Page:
Alistair Russell-Smith, Hymans RobertsonThe firm warned, however, that unadjusted use of standard mortality tables carries with it the risk of understating life expectancy.It also warned against using them “without some adjustment to reflect the experience of DB pensioners and, in particular, the socio-demographic split of members.”In particular, the firm warns that more well-off pensioners, who can make up a substantial portion of a DB scheme’s liabilities, – are “more resilient to the slowdown in longevity improvements than the general population in [England and Wales]”.GMP impactThe consultancy also confirmed the view that the cost to UK DB schemes of implementing last year’s High Court ruling on equal treatment of male and female workers in respect of pension benefits would be lower than first feared.The firm said it expected sponsors to take a one-off hit in their accounts in order to avoid a costly and drawn-out phased implementation process.Russell-Smith said: “The financial impact of GMP equalisation will be less than the 1-2% of liabilities initially assumed by the industry.”In October last year, the High Court in London ruled that employers must grant equal guaranteed minimum pension (GMP) payments accrued between 1990 and 1997 to both male and female workers.Other recent surveys from consultants at KPMG, Lane Clark Peacock and XPS Group have all found that the cost of complying with the ruling is lower than expected. The findings were set out in Hymans’ latest report on the key pensions accounting assumptions among FTSE 350 companies reporting under International Accounting Standard 19, Employee Benefits.The survey it conducted also found that the majority of sponsors are continuing to report a drop in life expectancy, with rates coming in between 1% and 2% lower than last year – a drop of 0.2 years. Discount rates applied to FTSE 350 companies’ defined benefit (DB) schemes have risen this year but are more clustered around the average than the previous year, according to consultancy Hymans Robertson.Alistair Russell-Smith, the company’s head of corporate reporting, said they had risen, and varied from 2.7% to 3.1%, with an average of 2.8%, with more bunching around the average assumption than the previous year.He suggested the higher concentration around the average could reflect sponsors having less interest in alternative discounting approaches and tougher oversight of auditors from regulator the Financial Reporting Council.In terms of the bunching effect, the survey found that 88% of companies had picked a discount rate 0.1% either side of the average compared with 66% of sponsors last year. Last year the average discount rate was 2.5%, and the range was 2.3% to 2.8%.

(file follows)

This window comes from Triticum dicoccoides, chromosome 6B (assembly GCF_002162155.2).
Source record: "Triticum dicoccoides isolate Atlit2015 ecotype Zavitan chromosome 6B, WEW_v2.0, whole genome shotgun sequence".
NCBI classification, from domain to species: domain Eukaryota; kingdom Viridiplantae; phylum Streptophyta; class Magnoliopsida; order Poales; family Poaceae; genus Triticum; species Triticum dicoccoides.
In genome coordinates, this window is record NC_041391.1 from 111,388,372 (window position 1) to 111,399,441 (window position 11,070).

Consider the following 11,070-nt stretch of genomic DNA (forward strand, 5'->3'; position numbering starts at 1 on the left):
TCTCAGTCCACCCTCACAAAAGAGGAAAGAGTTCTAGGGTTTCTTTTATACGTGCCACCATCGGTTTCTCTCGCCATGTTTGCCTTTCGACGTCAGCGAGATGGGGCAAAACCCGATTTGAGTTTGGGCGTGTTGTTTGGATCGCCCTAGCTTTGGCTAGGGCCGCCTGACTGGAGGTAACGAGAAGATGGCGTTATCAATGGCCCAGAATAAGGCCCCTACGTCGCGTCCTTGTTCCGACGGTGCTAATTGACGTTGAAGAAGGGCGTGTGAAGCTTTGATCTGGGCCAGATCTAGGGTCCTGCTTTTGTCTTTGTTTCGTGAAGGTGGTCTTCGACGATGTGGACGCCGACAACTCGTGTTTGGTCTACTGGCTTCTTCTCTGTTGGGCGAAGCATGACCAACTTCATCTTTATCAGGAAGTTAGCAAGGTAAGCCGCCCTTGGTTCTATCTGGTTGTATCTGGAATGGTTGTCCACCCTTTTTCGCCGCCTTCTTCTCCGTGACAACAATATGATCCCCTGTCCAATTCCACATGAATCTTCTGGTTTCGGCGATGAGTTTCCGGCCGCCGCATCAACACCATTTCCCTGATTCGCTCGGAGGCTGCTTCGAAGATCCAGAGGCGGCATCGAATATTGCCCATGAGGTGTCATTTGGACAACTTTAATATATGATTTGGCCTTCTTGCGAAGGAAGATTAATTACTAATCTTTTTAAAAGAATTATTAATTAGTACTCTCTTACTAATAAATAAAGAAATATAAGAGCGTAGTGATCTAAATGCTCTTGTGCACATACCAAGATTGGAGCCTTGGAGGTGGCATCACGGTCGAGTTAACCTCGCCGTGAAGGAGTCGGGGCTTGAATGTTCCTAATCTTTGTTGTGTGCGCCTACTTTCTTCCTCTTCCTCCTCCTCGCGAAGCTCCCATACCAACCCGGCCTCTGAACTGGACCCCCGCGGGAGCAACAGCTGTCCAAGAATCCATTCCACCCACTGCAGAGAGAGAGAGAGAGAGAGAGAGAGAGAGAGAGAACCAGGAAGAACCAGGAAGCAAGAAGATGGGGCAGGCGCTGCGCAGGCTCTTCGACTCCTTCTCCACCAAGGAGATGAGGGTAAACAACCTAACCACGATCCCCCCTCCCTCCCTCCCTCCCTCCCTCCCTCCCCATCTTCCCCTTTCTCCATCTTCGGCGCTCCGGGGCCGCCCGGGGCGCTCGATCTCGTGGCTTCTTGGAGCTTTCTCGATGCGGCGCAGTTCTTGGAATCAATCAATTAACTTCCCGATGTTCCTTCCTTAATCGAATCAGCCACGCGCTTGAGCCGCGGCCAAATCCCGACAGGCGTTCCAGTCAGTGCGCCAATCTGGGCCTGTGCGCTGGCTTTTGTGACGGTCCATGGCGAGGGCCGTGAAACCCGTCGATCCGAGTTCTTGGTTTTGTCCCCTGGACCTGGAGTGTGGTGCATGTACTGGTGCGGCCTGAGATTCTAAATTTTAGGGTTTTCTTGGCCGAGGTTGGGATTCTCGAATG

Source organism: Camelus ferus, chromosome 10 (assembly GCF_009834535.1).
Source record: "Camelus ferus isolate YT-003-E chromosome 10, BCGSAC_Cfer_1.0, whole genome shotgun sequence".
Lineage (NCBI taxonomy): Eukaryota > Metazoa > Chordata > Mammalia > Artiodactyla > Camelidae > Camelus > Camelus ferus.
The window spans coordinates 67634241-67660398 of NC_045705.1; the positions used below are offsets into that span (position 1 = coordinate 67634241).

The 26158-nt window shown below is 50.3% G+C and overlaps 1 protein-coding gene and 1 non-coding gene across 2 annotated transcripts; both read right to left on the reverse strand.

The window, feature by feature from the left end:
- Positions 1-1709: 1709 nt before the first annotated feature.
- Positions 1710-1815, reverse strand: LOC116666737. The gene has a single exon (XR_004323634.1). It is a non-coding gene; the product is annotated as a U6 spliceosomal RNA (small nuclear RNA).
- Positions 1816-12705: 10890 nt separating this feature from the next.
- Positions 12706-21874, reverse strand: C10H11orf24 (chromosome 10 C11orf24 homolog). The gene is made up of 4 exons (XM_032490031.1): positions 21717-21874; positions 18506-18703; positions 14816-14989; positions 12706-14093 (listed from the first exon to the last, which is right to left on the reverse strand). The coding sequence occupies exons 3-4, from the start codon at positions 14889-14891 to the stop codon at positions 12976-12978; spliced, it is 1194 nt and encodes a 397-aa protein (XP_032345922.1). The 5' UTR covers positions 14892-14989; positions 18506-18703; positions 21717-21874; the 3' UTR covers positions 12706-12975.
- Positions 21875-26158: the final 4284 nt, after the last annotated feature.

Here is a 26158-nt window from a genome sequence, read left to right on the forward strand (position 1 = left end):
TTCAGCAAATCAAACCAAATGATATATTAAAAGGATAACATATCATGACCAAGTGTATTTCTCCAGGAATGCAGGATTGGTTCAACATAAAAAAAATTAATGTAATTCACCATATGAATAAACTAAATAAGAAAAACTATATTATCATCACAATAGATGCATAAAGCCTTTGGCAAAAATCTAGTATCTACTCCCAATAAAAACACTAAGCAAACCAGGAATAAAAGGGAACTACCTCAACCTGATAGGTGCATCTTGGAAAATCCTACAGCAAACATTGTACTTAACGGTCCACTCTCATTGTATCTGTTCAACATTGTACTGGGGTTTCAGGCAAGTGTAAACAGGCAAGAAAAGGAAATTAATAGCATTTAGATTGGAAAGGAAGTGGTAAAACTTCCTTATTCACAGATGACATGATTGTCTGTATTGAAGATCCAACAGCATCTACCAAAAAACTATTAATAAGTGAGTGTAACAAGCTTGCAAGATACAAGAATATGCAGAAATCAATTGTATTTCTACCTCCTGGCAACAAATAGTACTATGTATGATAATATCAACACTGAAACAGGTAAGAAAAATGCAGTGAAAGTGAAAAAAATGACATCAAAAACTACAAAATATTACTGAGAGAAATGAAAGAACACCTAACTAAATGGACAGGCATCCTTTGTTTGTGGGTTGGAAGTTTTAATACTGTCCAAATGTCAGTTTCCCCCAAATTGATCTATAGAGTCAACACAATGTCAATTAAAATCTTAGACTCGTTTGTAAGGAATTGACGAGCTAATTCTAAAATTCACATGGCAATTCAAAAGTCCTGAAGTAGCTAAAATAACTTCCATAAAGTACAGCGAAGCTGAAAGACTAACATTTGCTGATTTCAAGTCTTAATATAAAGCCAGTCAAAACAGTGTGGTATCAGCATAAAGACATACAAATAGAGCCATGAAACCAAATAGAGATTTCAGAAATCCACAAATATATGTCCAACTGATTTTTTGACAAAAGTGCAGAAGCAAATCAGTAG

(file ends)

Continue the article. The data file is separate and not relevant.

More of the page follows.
Published on September 20, 2014 at 8:41 pm Contact Connor: [email protected] | @connorgrossman Romée Stiekema was at the center of a massive dogpile as her teammates poured onto the field to celebrate her game-winning goal, the first goal of her Boston College career.She was elated after the game discussing what had just transpired, but the same could not be said for Ange Bradley.The Syracuse head coach was very short when reflecting on what specifically went wrong on defense.“Well, they scored a goal,” Bradley deadpanned.A seesaw affair between No. 4 Syracuse and No. 11 Boston College was decided on penalty corners, which the Eagles converted on twice to register a 3-2 upset victory in overtime on Saturday at J.S. Coyne Stadium.AdvertisementThis is placeholder textThe perimeter of the Syracuse (6-2, 0-2 Atlantic Coast) circle was heavily infiltrated by nearly all seven BC (6-1, 1-0) players on the field in overtime. BC junior midfielder Stiekema received the inbound pass and dished it off to senior midfielder Katlyn Soulcy, who sent it right back to Stiekema and she fired a shot past SU junior goalie Jess Jecko.“We draw a lot of penalty corners as a team,” Stiekema said. “So I think it was sort of an appropriate ending to have that happen.”Bradley said her team didn’t get enough pressure on the ball on the final play of the game, which can be a tough undertaking in overtime with only six players aside from the goalie on the field.In the opening five minutes of play, the Orange jumped out to a 1-0 lead. The Eagles responded less than three minutes later on a corner by senior midfielder Emma Plasteras. She inbounded the ball to Soulcy, who set the ball for sophomore midfielder Emily McCoy.McCoy fired a shot through a swarm of Orange jerseys to the top shelf of the goal after partially deflecting it off an SU stick.Junior forward Emma Russell agreed that the handicapped defense was a half-second too late in overtime, but praised the Orange’s counterattack during both regulation periods.“In normal time our defense ran well,” Russell said. “We were very unlucky on the shot that hit our flyer’s stick and went in. It’s something that happens during the course of a season and we can’t change it.”The word of choice after the game for Russell was “frantic,” and she cited a lack of composure on both sides of the ball as a significant contribution to the first home loss of the season.The Syracuse defense held strong for nearly all 70 minutes of regulation, only allowing seven shots on target. Defending corners were the only volatile times for SU’s defense.The composure issue was rebuffed by Bradley, who commented on the faster pace of play against ACC opponents. She said plays need to be read quicker in order to halt scoring opportunities and that that comes with maturity.“There’s 10 people new doing something for the first time,” senior midfielder Jordan Paige said. “I think they’re starting to get it but as a group, there’s a lot of room to grow.”SU has allowed an average of 1.13 goals per game, a stellar mark in comparison to most of the conference. Defense as a whole hasn’t necessarily been the weakest point for Syracuse, but BC’s execution in a handful of plays was enough to amount to an overtime loss.The difference in those few plays may have been a lack of a guiding voice to better strategize defensive coverage on corners. It was something Russell picked up on, accompanied by a vow that improvement was coming.“In times today when things got frantic, we needed a voice that sometimes we didn’t have,” Russell said. “We’ll regroup together as a team.” Comments Facebook Twitter Google+